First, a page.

Throughout the years of continual use, the courthouse has been altered several times, reflecting the changing needs of Newton County. In 1910 and again in 1925, the interior was modified to provide more functional spaces. In 1935-1936 a two-story jail was added to the south facade. The flat-roofed addition reflects some of the original design elements, though in a simplified manner. It is believed that at the time of this addition the brick walls were covered with an application of cement stucco with a coarse aggregate. In 1972 and 1973 the structure Wets “renovated” by contractors D.E. Walker and Sons, utilizing revenue sharing funds. At this time, the original doors and windows were replaced with aluminum and glass counterparts; the ceilings were lowered; the walls were paneled; the first floor was retailed while the second and third floors were carpeted. In addition, a stair glide was installed on one staircase, the plumbing and wiring were updated, and a central air/heat system was installed. The courthouse continues to provide the county with offices for county officials, rooms for court proceedings, offices for the sheriff, jail facilities, and spaces for public meetings. In addition, the ground provide space for special events such as fairs and election returns.
Exemplifying a style that was considered particularly appropriate for public buildings at the turn of the century, the Newton County Courthouse, built in 1902-1903, stands today as the focal point of Newton. The three-story, mansard- roofed structure dominates the town square with smooth plaster walls offset with decorative quoins and hood moldings and other supporting features of the Second Empire style. While the structure is a good representation of this mansardic development of the style, it is also a reminder of the tumultuous conflict that proceeded the selection of Newton as county seat of Newton County.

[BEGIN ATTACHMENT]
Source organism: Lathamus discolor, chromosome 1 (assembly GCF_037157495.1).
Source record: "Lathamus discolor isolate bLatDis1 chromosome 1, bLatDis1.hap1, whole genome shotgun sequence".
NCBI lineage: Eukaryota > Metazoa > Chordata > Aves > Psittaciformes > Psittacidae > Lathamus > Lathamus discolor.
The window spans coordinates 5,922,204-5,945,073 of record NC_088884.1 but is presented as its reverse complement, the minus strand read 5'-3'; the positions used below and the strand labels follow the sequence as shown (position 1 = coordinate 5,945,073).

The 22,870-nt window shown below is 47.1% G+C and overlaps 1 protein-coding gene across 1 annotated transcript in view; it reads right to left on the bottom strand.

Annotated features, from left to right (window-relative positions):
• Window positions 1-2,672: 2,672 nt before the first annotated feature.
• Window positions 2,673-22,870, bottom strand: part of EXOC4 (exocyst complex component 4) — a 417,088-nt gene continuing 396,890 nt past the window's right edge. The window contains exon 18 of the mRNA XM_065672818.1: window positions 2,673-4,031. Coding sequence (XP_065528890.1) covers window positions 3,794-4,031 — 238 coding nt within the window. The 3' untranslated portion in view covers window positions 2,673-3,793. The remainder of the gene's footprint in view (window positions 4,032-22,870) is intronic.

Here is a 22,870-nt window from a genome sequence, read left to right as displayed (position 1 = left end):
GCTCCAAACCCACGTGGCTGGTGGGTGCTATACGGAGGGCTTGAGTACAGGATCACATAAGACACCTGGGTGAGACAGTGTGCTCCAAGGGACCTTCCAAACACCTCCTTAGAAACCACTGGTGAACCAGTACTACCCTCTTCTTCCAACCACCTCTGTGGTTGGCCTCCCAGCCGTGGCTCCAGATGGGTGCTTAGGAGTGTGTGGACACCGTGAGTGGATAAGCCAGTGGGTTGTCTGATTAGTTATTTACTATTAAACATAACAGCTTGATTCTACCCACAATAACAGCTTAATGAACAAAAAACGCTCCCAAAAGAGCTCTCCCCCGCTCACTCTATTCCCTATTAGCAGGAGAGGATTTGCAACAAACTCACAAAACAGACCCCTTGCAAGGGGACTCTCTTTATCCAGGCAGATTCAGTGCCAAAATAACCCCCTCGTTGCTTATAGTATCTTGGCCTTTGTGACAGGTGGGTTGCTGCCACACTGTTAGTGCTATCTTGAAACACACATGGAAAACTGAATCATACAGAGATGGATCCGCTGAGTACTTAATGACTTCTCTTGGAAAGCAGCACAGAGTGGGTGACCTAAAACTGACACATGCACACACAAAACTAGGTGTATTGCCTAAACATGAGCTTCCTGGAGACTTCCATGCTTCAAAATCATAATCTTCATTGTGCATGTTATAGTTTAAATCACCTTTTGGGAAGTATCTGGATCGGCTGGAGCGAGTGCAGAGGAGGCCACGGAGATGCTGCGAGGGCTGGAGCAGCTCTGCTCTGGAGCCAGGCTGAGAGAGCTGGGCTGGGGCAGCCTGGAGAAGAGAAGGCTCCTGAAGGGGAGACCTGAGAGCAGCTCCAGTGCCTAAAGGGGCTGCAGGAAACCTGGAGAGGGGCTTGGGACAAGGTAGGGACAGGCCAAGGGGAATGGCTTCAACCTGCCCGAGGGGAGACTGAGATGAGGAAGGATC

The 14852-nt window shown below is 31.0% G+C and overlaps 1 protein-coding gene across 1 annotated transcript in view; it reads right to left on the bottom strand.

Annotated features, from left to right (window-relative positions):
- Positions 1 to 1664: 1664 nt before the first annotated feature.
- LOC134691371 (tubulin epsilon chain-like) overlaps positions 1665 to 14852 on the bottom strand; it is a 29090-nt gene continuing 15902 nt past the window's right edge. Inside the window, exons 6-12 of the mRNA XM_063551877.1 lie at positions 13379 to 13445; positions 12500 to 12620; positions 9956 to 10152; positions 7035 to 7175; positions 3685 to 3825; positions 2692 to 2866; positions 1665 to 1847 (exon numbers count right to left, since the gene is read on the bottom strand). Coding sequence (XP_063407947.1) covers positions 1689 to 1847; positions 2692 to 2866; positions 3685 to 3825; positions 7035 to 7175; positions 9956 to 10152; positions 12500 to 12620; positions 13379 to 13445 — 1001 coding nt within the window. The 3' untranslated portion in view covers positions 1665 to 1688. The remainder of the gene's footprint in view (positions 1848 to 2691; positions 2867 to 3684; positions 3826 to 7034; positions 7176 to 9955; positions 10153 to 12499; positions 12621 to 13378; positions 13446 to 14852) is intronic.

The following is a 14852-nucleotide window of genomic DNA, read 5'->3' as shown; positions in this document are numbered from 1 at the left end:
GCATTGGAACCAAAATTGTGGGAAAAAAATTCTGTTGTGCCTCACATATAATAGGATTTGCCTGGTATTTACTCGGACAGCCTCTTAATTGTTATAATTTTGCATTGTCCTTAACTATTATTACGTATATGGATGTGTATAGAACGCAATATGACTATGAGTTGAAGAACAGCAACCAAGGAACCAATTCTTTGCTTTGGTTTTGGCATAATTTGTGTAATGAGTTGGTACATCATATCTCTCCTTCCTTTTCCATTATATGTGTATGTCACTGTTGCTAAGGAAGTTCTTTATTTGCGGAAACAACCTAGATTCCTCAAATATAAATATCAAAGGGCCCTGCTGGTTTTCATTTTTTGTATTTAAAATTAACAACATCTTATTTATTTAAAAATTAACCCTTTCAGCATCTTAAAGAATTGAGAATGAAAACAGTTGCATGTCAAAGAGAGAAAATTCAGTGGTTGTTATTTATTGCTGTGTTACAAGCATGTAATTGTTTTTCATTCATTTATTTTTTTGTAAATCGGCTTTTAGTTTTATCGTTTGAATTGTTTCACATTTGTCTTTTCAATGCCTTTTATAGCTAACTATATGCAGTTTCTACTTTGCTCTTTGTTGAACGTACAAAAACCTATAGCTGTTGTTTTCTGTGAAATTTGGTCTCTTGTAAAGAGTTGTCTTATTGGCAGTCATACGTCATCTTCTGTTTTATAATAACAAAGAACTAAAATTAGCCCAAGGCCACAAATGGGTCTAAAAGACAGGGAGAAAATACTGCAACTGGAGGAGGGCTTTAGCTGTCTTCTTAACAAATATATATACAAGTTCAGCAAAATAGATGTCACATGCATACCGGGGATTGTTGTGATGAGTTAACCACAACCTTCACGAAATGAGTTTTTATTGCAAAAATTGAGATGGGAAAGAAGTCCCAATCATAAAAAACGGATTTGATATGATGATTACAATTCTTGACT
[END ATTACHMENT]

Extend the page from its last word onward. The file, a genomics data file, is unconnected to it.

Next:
On April 22, 1846, Jasper County was divided with a north/south axis, the eastern portion of the county being renamed Newton County in honor of Corporal John Newsman, companion hero to Sergeant William Jasper of the American Revolution, under Francis Marion. The Texas State Legislature specified that the geographical center of the county be located and the county seat established within a five mile radius of the center. Quicksand Creek was originally established as the county seat, with meetings held in the home of Joseph Irvine. Due to erroneous field and survey notes, defective land titles, and local prejudices, the county seat was moved four times during the first decade of the establishment of Newton County, and a petition was filed for a fifth move. Finally, in an effort to settle this long-lasting conflict over the location of the government seat, the legislature decreed that an election be held, and Newton, receiving the most votes, was declared the county seat. Despite this final decision, the county records had to be “stolen” from Burkeville under guard and secrecy. The present structure was built in 1902 1903, constructed by contractors Martin and Moody of Comanche, Texas, at a cost of $21,947.00. On March 30, 1903, the Commissioners Court accepted the new building which has served as the administrative offices for Newton County since completion.
Since its construction, Newton County Courthouse has served as a focal point for the town and county in both an architectural and functional capacity. Early in the century the courthouse lawn boasted a baseball diamond which served practices as well as games. The first Newton County Fair was held on the square in 1917; others have taken place in subsequent years.
The grounds have hosted a variety of political rallies with a blackboard erected outdoors to publicize returns during elections. The courtroom has served as a meeting place for various county committees and task forces. On June 26, 1971, the Newton County Historical Commission marked the 125th Anniversary of Newton County with an all-day festival which included a parade, exhibits, and various programs and contests. The celebration was repeated with the addition of a trades exhibit in 1976 to denote the 130th Anniversary of the county. On March 2, 1976 the county planted a Liberty Tree on the courthouse lawn and accepted a Bicentennial Flag along with the designation of Bicentennial Community. On a regular basis, the courthouse serves as an exhibition hall for displays by local organizations such as the Newton Garden Club and the Newton County Historical Commission.